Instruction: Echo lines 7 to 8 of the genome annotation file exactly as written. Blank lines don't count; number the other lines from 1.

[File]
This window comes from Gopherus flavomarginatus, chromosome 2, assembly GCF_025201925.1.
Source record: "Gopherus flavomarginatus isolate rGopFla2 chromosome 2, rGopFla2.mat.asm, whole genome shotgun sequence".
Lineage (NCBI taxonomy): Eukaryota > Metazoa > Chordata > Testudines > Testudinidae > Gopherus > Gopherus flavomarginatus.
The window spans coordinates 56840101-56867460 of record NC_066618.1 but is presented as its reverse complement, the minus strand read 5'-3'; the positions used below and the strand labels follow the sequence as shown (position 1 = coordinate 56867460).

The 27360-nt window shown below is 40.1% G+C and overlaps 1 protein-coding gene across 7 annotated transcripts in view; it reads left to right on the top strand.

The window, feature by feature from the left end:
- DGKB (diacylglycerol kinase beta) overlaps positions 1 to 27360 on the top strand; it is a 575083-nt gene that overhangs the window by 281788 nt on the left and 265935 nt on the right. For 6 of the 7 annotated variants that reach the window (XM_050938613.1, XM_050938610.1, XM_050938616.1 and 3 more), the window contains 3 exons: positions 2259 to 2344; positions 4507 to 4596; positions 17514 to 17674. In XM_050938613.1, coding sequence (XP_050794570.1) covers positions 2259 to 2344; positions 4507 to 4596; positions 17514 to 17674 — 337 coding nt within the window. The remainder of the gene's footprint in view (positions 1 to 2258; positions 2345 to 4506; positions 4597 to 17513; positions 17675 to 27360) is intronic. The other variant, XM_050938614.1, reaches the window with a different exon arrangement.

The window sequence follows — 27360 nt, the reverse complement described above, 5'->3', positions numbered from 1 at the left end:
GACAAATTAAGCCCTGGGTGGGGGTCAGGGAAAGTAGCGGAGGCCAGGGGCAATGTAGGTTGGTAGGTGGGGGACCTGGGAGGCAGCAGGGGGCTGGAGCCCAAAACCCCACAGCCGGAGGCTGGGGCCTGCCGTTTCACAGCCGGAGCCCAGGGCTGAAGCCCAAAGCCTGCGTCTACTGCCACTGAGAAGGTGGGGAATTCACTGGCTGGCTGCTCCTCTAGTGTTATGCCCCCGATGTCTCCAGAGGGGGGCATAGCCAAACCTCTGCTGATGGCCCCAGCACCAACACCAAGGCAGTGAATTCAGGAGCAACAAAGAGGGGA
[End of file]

- DGKB (diacylglycerol kinase beta) overlaps positions 1 to 27360 on the top strand; it is a 575083-nt gene that overhangs the window by 281788 nt on the left and 265935 nt on the right. For 6 of the 7 annotated variants that reach the window (XM_050938613.1, XM_050938610.1, XM_050938616.1 and 3 more), the window contains 3 exons: positions 2259 to 2344; positions 4507 to 4596; positions 17514 to 17674. In XM_050938613.1, coding sequence (XP_050794570.1) covers positions 2259 to 2344; positions 4507 to 4596; positions 17514 to 17674 — 337 coding nt within the window. The remainder of the gene's footprint in view (positions 1 to 2258; positions 2345 to 4506; positions 4597 to 17513; positions 17675 to 27360) is intronic. The other variant, XM_050938614.1, reaches the window with a different exon arrangement.

The window sequence follows — 27360 nt, the reverse complement described above, 5'->3', positions numbered from 1 at the left end: